Takeaway: The oil price decline highlights two larger issues: 1. The historic lack of demand for oil due to the severe decline in the domestic and global economies, and 2. The ongoing challenges persistently low oil prices will pose for the energy sector in terms of employment, investment and corporate profits. To the former, we’re seeing signs of progress in containing the virus, which is a necessary step toward restarting the economy, but the return to economic growth will be gradual, not instant. To the latter, the energy sector is an important industry for employment and capital investment, so low oil prices will be disruptive to both as the industry continues to adapt to the low-price environment. At the same time, the energy sector is less than a 5% weight in the S&P 500, lessening the impact of oil prices on the overall performance of the stock market.

Interest rates:
Then: The Fed slashed its policy rate to zero and announced significant bond-buying programs aimed at supporting the economy and financial system through the developing downturn. Ten-year rates were just below 0.80%, but had risen from levels earlier in March, as dislocations in the bond market emerged and credit markets reflected fears of rising corporate defaults and building credit stress among municipalities and state/local governments amid a plunge in tax revenues stemming from the shutdowns.

Now: Rates have fallen further, with the 10-year yield near 0.60%, reflecting some stabilization in the bond market as the Fed has introduced new, unprecedented facilities to buy bonds of all sorts, from Treasuries to munis to even high-yield corporate bonds.

Takeaway: The bottom line: we think interest rates are likely to remain historically low for an extended period of time (though not forever). The Fed has made it clear that it will backstop the credit markets and the financial system by any means necessary. Right now, that’s the right move to ensure stability in the financial system and maintain the necessary liquidity to ensure the economy makes it to the other side of this shutdown in one piece. In the medium term, we think this has positive implications for the stock market. As the economy reopens and slowly gets back on its feet, it’s going to do so with a full tank of monetary-policy gas and the octane boost of a Fed balance sheet that may approach $9 to $10 trillion (for context, during the financial crisis in ’08/’09, the Fed grew its balance sheet from $800 million to over $4 trillion). Longer-term, however, this will pose more potential challenges. While this is not guaranteed to create inflation issues down the road, many thought that would be the case when the Fed’s balance sheet was $4 trillion, yet inflation remained below trend for years. As the economy recovers, the Fed will be faced with the challenge of winding down this stimulus. We think this can be a gradual process, but it will likely come with some indigestion at times, in our view.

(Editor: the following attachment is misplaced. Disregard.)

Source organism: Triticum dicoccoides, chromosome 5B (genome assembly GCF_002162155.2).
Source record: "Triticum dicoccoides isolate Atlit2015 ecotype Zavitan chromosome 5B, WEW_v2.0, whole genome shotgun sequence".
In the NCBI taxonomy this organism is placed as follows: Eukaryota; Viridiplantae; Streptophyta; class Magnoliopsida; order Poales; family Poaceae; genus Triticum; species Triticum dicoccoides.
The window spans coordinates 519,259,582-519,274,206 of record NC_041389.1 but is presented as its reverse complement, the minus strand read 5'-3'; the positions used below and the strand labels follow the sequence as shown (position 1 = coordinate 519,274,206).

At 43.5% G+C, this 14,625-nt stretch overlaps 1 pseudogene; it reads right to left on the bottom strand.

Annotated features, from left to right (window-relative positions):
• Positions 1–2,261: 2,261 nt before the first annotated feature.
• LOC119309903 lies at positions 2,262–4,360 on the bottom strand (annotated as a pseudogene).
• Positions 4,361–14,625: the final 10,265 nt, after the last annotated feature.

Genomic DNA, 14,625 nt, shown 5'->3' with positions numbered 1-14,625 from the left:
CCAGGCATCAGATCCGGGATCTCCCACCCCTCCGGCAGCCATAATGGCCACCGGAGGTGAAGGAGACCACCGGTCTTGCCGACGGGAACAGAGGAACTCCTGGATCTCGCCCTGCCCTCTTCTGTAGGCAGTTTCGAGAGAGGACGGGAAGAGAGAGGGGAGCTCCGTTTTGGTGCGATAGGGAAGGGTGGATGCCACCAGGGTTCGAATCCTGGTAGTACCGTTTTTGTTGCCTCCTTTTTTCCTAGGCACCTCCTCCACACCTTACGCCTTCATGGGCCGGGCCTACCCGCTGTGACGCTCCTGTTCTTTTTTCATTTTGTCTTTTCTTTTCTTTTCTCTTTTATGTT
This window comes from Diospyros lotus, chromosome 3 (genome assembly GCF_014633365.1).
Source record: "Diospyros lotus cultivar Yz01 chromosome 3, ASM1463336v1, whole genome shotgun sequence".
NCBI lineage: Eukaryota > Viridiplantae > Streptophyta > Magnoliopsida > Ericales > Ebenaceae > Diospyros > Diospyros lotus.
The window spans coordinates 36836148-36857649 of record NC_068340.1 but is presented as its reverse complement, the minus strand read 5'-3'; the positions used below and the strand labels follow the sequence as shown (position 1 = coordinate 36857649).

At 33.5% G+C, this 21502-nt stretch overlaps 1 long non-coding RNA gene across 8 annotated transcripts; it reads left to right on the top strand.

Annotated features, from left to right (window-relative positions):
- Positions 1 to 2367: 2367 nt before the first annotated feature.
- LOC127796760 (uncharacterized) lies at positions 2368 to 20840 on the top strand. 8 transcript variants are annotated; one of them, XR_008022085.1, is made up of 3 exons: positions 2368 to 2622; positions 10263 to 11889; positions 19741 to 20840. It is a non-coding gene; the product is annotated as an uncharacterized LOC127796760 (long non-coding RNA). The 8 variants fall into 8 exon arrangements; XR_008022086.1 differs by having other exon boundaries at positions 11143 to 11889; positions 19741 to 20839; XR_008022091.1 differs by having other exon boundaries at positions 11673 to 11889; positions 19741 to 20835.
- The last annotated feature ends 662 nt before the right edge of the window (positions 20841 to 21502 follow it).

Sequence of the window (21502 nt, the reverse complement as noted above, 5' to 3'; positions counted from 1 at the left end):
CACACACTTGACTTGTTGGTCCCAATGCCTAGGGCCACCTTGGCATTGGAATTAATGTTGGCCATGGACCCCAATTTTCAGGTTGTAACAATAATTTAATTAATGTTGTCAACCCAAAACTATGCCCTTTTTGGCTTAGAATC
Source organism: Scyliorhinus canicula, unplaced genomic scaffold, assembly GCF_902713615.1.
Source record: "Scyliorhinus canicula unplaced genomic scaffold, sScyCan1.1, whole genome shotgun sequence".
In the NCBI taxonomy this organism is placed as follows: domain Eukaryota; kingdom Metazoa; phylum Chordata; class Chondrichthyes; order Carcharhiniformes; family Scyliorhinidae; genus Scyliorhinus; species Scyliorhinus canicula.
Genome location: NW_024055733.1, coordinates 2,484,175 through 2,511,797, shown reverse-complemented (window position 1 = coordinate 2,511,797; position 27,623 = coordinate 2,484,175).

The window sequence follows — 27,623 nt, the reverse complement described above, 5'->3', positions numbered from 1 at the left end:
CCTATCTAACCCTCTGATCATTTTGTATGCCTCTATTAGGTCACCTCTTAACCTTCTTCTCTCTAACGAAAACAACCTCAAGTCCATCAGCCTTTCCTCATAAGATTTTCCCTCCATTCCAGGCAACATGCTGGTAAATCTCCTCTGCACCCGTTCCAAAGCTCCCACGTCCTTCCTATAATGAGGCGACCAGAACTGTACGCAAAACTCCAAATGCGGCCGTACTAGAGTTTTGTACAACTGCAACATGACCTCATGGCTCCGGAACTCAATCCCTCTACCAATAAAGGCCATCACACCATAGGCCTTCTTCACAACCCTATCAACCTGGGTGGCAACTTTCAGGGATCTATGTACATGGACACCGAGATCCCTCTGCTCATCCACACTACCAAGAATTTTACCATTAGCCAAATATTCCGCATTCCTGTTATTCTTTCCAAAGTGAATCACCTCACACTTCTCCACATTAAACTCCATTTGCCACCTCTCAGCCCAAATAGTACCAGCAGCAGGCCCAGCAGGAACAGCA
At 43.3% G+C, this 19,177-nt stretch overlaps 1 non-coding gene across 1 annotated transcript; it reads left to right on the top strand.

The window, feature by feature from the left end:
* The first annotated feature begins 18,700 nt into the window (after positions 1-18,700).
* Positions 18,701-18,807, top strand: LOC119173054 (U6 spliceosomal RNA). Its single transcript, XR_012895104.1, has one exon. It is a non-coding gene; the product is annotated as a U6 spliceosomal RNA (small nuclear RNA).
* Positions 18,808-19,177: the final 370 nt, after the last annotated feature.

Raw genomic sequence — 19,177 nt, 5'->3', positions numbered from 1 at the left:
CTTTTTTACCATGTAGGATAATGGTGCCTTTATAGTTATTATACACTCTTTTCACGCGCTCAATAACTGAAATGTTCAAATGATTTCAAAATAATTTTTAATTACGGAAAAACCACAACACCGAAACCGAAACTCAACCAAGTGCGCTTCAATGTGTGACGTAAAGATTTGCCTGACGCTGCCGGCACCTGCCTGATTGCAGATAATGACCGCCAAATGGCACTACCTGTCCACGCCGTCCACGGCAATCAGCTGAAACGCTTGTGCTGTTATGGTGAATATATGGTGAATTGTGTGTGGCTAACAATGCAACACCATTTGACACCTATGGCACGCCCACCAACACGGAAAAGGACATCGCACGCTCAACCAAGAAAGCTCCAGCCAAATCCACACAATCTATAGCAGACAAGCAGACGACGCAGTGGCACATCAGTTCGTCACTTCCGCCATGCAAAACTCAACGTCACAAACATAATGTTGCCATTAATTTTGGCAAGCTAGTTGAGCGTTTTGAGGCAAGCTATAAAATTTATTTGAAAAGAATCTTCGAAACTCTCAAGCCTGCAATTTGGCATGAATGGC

The Week Ahead
The earnings season continues this week with about one-third of the companies in the S&P 500 reporting first-quarter results. Important economic data being released include the first-quarter GDP estimate and the Federal Reserve rate announcement on Wednesday, and the manufacturing Purchasing Managers’ Index (PMI) on Friday.

—Craig Fehr, CFA
Investment Strategist

Important Information: The Weekly Market Update is published every Friday, after market close. Market indexes are unmanaged and cannot be invested into directly and are not meant to depict an actual investment. Past performance does not guarantee future results. Diversification does not guarantee a profit or protect against loss. Dividends may be increased, decreased or eliminated at any time without notice. Investors should understand the risks involved of owning investments, including interest rate risk, credit risk and market risk. The value of investments fluctuates and investors can lose some or all of their principal. Special risks are inherent to international investing, including those related to currency fluctuations and foreign political and economic events.

The content of this report is for informational purposes only and should not be interpreted as specific investment advice. Investors should make investment decisions based on their unique investment objectives and financial situation. While the information is believed to be accurate, it is not guaranteed and is subject to change without notice.

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Edward Jones financial advisor